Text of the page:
Except for a strip in southern Kansas, drought conditions cover most of the hard red winter wheat area and a substantial portion of the soft red winter wheat area. The drought is expanding into southern Kansas. For Oklahoma, the last 90 days have been the driest on record and this is the sixth driest year on record.
Due mostly to the drought, the Kansas City Board of Trade (KCBT) July'06 wheat contract price has increased from $3.45 to nearly $4. After it rained from 0.3 inches to 0.6 inches in parts of Texas and Oklahoma, the KCBT July wheat contract price fell to $3.95.
The KCBT July wheat contract price represents what merchandisers are offering for harvest delivered wheat. Some elevators in central Oklahoma and the Texas Panhandle are offering 35 cents less than the KCBT July contract price for harvest delivered wheat.
Two reasons the KCBT July wheat contract price fell five cents after the rain are uncertainty about 2006 wheat production and the $4 psychological price barrier.
There is little doubt that the drought has impacted the 2006 wheat crop. There is a lot of doubt about the weather and prices between now and harvest.
The 90-day (February through April) forecast is for the drought to persist, intensify or develop in the hard red winter wheat area. Some improvement is projected for soft red winter wheat areas. If this forecast holds, the KCBT July wheat contract price will remain at or above current levels.
What the market is concerned about is “potential” wheat production. The USDA projects that U.S. winter wheat seeded acres are two percent higher than last year. Hard red winter wheat seeded acres are expected to be 1 percent lower than last year and SRW wheat acres are projected to be 19 percent higher.
In parts of Texas, Oklahoma and southern Kansas, less wheat acres are being grazed than normal. Cattle have been removed from much of the wheat that was being grazed. Thus, there is a higher percentage of wheat to be harvest than normal.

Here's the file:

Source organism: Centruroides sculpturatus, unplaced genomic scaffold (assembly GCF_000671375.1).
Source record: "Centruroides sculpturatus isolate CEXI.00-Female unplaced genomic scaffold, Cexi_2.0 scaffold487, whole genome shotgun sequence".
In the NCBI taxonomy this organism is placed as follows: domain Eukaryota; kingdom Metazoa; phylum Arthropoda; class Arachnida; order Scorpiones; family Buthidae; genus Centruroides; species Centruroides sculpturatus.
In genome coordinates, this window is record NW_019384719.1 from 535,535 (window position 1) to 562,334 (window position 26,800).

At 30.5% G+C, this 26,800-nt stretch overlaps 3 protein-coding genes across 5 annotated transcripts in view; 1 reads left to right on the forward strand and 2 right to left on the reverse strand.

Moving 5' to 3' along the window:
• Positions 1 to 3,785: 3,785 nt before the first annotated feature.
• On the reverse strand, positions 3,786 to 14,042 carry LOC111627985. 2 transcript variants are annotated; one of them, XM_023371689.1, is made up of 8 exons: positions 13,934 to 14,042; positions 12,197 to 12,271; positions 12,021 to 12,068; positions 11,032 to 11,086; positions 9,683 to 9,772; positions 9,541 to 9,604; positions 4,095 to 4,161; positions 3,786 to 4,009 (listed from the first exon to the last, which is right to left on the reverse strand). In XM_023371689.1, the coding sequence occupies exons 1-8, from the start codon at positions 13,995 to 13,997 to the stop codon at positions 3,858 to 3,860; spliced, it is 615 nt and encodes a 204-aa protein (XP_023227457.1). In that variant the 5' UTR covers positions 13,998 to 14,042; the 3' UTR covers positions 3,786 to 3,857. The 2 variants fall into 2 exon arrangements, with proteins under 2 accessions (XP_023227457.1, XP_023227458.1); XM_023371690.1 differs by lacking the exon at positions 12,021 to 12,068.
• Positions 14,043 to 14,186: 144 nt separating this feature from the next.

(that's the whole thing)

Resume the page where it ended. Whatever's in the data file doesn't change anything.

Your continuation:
Another factor is that wheat has the ability to recover. Wheat producers report numerous times where it looked like wheat yields were going to be below average. Then timely rains and favorable temperatures resulted in average or above average yields.
Current drought conditions, current wheat conditions and the 90-day weather forecast make an “average” hard red winter wheat crop unlikely. And the market is betting this way.
The average KCBT July wheat contract price is about $3.40. The current price is about 55 cents above this average.
History also shows that there are psychological price barriers and $4 is one of them. On this price rally, the KCBT July wheat contract price increased from $3.74 ¾ to $3.99 ¾ before falling back to $3.95. The July wheat contract price traded between $3.98 and $3.99 ¾ for four days before declining.
If the KCBT July wheat contract price breaks the psychological $4 barrier (closes above $4 for two consecutive days), then bids for 2006 harvested wheat will continue the uptrend.
Prices are, and will continue to be in a “weather market” between now and harvest. When it rains, prices will fall. How far will depend on how much rain and where it rains.
What producers must do is decide how much price risk they are willing to take. Currently, wheat may be forward contracted for about $3.60. Timely rain and favorable temperatures could result in $3.20 June cash wheat prices. Dry, hot weather could result in $4 cash prices.
Strategies include letting the dice roll and taking the June 2006 price or selling some wheat for June 2006 delivery. The decision should be based on whether you can afford to take $3.20 for your wheat.